23 November 2022
Dublin remembers executed Republicans
The demonisation and murder of Erskine Childers
The execution of Erskine Childers 100 years ago on 24 November 1922 marked the culmination of the demonisation of this principled, committed and talented Republican activist by both the British and Free State governments.
Following his arrest in Co. Wicklow, Winston Churchill, in a speech in Dundee, described Childers as a “mischief-making murderous renegade” and added: “Such as he is may all who hate us be.” Arthur Griffith had described Childers in the Dáil as a “damned Englishman”.
On the very day of his ‘trial’ by court martial on 17 November, Free State Minister Kevin O’Higgins in the Dáil painted a picture of Childers as a leader directing the anti-Treaty IRA campaign and misleading ‘dupes’, such as the four Dublin IRA Volunteers executed that morning, the first of the prison executions. In fact Childers was a publicity officer for the IRA, editing its bulletins and press statements.
• Erskine Childers
Robert Erskine Childers was born in London in June 1870. Reared at Glendalough House, Annamoe, County Wicklow, the home of his cousin, Robert Barton, he was educated at Haileybury and Trinity College, Cambridge and in 1894 secured employment as a committee clerk at the House of Commons in Westminster.
A skilled yachtsman, in 1903 Childers published ‘The Riddle of the Sands’, a fictional account of German pereparations to invade England, based on his experience of sailing holidays in the Baltic. The following year he married Mary Ellen Osgood of Boston and in 1910 he resigned from the House of Commons to devote himself to political work.
On the day of the Howth gun-running, 26 July 1914, Childers sailed into Howth harbour, County Dublin, in his yacht, the Asgard, with 900 rifles and 14,000 rounds of ammunition, purchased in Germany by Darrell Figgis for the Irish Volunteers.
He served in the British navy during the First World War, but after demobilisatuion he abandoned his earlier Home Rule sympathies and became totlly committed to the republican cause and the establishment of an Irish Republic.
Settling in Dublin in March 1919, he joined Sinn Féin and during the following months he worked closely with George Gavan Duffy and Sean T. Ó Ceallaigh in Paris in their efforts to secure for Ireland a hearing at the Peace Conference.
He was elected to Dáil Éireann for County Wicklow in 1921 and in March of the same year, following the arrest of Desmond Fitzgerald, he was appointed Minister for Publicity and editor of the Irish Bulletin, the Dáil newssheet founded in November 1919 to counter false British propaganda during the Tan War.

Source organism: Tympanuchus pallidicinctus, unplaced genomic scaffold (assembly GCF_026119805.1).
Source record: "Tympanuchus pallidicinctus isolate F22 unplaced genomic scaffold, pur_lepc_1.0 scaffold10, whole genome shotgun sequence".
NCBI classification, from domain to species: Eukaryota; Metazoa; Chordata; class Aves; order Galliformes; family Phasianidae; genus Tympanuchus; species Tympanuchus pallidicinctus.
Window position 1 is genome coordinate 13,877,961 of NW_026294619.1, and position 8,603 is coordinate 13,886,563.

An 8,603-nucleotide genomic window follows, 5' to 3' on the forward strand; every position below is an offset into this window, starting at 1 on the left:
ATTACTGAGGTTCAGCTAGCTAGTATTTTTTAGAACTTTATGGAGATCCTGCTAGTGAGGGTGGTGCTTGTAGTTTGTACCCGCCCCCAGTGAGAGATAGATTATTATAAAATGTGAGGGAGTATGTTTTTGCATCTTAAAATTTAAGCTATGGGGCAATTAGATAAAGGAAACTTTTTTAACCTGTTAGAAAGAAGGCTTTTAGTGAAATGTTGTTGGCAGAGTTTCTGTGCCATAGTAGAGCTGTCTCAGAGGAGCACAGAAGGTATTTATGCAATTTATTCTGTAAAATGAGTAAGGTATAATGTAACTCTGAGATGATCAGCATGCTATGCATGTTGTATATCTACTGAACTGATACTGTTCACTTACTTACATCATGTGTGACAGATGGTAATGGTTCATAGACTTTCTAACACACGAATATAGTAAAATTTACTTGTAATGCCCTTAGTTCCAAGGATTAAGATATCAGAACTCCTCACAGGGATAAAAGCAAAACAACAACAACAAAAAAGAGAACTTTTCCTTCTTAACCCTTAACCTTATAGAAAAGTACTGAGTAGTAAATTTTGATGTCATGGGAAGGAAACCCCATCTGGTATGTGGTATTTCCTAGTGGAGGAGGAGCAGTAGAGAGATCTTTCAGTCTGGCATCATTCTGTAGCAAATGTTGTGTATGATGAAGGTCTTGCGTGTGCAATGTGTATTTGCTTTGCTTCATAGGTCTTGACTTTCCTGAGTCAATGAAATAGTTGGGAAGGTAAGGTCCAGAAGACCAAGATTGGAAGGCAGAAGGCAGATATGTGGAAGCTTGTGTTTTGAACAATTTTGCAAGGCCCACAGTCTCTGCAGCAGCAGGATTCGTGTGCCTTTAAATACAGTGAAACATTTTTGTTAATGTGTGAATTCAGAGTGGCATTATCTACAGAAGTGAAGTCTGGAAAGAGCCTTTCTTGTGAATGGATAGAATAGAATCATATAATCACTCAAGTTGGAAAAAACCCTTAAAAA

The principal secretary to the Irish delegation in London during the Treaty negotiations from October to December 1921, Childers strongly opposed the Treaty. He was editor of the short-lived newspaper, the Republic of Ireland - Poblacht na hÉireann in the first half of 1922.
While visiting Barton's home at Annamoe, County Wicklow, he was arrested by Free State troops. He was court-martialled in camera on 17 November on a charge of possession of a revolver which had been given to him by his former comrade, Michael Collins, and sentenced to death. A week later, while an appeal was pending in the High Court, he was shot by firing squad in Beggars Bush Barracks.
In his speech to the court martial he said:
“I have fought and worked for a sacred principle, the loyalty of a nation to its declared independence and repudiation of any voluntary surrender to conquest and inclusion in the British Empire.”
• Glasnevin, 20 November
On the centenary of Childers’ trial and the execution the same day, 17 November, of four young Dublin IRA Volunteers, Dublin Sinn Féin held a dawn vigil at Kilmainham Jail. The men’s last letters were read and there was a short re-enactment of their execution by firing squad. Aengus Ó Snodaigh TD chaired the event.
The following Sunday Dublin Sinn Féin held a wreath-laying and commemoration at the Republican Plot, Glasnevin, where the first ten Republican prisoners executed by the Free State are buried. It was chaired by Fingal County Councillor Ann Graves and Dessie Ellis TD was the main speaker. Sharon Kelly, relative of executed Volunteer Peter Cassidy attended.
• The Republican Plot
• Sharon Kelly (centre) relative of Peter Cassidy, one of the first four executed
• Dessie Ellis TD
• Ógra Shinn Féin members read the Roll of Honour
• Cllr Ann Graves
• (above and below) The dawn vigil at Kilmainham Jail